By Shawna Leader

As Pride Month comes to an end, two events will draw the AS ROP Lesbian Gay Bisexual Transgender Association (LGBTA)’s annual celebration to a close.
The LGBTA will be hosting a barbecue from 7 to 9 p.m. on Tuesday, May 26 in the PAC plaza. The final event of Pride Month is Pride Prom, which will go from 8:30 p.m. to midnight on June 4 in the Viking Union Multipurpose Room.

“[The events are] an opportunity for people to socialize and have fun,” LGBTA Coordinator Amber Aldrich said.

Both events are free of charge and free food will be provided. Participants are encouraged to bring side dishes to the barbecue. Burgers, hot dogs, beverages and vegetarian options will be provided.

The barbecue is traditional, said Melissa Jensen, LGBTA programs coordinator. In addition to food, there will be outdoor games including Frisbee and volleyball. Participants are encouraged to bring their own outdoor games, she said.

“Aside from Pride Prom, it’s the last big [LGBTA] event of the year,” Jensen said.

Aldrich and Jensen chose to put on a prom because they wanted to give LGBT couples a safe and comfortable setting to attend a dance as same-sex couples.
“It was important to me to give students the opportunity to relive their prom as they might have wanted it, to bring the date of their choice, to see other couples and not to be the only queer couple at the prom,” Aldrich said.

Pride Prom offers LGBT couples “the prom they never had,” Jensen said.

“In high school it’s not necessarily safe for a lot of people, or they don’t feel comfortable, going to the prom as a same-sex couple,” she said.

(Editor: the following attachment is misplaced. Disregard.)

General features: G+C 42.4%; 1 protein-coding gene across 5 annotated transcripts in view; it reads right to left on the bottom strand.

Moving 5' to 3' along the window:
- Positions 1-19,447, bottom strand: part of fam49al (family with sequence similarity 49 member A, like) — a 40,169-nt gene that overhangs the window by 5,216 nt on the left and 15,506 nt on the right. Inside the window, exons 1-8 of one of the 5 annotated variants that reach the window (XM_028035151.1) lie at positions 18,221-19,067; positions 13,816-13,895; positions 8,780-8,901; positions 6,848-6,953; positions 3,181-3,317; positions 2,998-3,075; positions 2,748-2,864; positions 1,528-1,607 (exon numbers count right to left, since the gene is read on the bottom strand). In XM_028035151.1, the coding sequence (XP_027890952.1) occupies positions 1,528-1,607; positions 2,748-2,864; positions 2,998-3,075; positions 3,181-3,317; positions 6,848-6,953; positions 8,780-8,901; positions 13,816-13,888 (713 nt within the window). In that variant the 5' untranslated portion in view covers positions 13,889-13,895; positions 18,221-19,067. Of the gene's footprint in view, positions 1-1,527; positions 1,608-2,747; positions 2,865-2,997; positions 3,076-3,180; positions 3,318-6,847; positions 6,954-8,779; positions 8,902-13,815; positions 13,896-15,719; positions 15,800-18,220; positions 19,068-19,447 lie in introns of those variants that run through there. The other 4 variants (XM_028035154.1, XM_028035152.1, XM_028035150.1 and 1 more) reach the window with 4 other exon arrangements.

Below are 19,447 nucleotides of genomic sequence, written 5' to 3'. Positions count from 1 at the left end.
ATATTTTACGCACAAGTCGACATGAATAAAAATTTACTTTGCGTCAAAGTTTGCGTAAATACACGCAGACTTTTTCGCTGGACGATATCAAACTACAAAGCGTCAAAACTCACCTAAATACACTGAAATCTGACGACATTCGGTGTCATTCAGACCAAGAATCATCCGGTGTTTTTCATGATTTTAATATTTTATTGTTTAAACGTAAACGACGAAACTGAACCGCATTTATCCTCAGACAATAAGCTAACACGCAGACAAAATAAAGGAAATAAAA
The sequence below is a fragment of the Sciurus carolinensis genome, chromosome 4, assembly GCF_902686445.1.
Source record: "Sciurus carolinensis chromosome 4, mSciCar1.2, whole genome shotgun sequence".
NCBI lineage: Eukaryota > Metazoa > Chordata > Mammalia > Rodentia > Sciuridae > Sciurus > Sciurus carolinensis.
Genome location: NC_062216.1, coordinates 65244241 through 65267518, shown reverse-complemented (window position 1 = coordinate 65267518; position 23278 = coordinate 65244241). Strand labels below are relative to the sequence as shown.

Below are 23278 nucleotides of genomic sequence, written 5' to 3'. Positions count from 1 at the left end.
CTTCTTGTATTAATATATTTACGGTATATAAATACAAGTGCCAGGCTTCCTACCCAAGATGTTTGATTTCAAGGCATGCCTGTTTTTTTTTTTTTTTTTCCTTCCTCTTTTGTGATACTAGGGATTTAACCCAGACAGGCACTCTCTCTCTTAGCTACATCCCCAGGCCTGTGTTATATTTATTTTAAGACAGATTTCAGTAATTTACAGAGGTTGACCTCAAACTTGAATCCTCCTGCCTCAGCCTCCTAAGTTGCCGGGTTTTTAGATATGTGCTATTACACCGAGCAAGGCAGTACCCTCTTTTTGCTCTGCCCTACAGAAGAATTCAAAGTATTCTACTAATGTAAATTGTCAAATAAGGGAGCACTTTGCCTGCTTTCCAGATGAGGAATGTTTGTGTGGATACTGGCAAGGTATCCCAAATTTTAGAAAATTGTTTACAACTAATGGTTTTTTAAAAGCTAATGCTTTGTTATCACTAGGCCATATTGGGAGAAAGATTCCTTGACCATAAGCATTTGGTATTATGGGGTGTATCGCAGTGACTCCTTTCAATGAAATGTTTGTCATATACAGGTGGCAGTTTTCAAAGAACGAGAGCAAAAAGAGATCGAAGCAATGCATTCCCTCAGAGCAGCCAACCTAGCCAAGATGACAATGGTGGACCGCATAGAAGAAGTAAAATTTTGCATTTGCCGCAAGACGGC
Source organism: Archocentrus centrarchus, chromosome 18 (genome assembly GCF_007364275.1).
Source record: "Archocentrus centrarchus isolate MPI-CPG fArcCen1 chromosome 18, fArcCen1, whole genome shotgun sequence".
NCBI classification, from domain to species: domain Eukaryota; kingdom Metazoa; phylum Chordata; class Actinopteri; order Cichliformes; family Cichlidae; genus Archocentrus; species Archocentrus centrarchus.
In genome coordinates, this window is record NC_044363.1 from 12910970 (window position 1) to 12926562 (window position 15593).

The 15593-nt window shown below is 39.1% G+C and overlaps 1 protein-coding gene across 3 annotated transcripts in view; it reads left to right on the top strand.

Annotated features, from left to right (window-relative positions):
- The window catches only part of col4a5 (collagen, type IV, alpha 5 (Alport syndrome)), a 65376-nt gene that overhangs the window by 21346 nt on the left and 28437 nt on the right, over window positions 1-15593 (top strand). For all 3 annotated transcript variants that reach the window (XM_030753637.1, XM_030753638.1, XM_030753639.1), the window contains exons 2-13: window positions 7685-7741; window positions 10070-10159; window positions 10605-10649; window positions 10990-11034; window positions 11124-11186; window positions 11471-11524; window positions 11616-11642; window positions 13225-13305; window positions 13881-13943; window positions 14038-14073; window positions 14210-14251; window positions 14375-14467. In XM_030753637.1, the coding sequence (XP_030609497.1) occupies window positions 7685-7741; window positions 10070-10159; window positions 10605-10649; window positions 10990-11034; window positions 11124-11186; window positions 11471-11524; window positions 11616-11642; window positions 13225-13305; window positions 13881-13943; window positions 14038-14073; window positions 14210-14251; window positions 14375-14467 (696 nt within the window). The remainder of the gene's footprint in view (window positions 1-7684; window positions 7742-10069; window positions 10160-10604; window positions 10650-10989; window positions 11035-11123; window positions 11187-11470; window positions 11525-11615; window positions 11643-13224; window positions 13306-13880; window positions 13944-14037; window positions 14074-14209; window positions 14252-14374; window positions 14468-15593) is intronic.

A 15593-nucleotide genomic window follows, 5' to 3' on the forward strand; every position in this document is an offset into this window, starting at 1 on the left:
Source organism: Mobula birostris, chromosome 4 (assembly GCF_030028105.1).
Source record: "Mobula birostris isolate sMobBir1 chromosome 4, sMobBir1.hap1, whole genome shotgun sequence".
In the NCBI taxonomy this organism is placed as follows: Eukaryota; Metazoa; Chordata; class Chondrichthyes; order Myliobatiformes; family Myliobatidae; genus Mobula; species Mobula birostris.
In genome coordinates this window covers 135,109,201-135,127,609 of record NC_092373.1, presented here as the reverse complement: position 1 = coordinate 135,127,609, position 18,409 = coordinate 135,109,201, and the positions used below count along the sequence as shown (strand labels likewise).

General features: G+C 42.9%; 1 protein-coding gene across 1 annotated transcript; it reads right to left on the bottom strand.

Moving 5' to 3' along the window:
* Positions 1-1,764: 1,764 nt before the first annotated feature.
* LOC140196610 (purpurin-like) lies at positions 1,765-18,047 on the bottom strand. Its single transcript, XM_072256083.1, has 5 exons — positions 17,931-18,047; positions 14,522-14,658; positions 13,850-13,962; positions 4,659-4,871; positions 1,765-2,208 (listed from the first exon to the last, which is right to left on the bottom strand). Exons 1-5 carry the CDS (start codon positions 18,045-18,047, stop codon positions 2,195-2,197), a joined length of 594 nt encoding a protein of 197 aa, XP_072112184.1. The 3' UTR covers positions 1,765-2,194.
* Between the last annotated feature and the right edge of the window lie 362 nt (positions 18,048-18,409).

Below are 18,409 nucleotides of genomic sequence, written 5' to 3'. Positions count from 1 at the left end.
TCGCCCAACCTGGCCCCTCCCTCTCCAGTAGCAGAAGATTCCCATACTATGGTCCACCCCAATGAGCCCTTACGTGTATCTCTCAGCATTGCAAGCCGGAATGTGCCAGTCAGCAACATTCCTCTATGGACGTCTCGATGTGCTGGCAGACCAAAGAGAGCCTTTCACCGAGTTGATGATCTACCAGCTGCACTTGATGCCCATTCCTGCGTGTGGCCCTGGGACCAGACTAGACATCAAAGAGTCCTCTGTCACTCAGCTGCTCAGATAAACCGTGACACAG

The theme for Pride Prom is “A Night in Paris.” The inspiration for the theme was provided by a volunteer who owns a giant Eiffel tower, Aldrich said; the coordinators and committees took it from there.  Although the office was still finalizing their decorations at press time, some possibilities include a themed cake and giant photos of Paris, Aldrich said.

As for the dress code, Pride Prom is formal, Aldrich said. But she added that she has a very broad interpretation of “prom wear.”

“We wanted to make sure it was a formal prom, not costume, but if people wanted to wear something Moulin Rouge-inspired, they could,” she said.

“People should take their own personal definition of prom wear and wear that,” Aldrich said.

Two bands will be playing at Pride Prom: Council of Lions and The Sugar High Mustangs. Aldrich booked the bands because they were requested by students who were asked to choose queer-identified bands to play at Pride Prom, Aldrich said.

Prom photos taken by a professional photographer will also be available, Jensen said.

Aldrich hopes that with these events the LGBTA can increase outreach to Whatcom Community College and high school Gay-Straight Alliances (GSA). While the LGBTA focuses on the educational aspects of their office, building community for the LGBTA and allies is also very important, Aldrich said.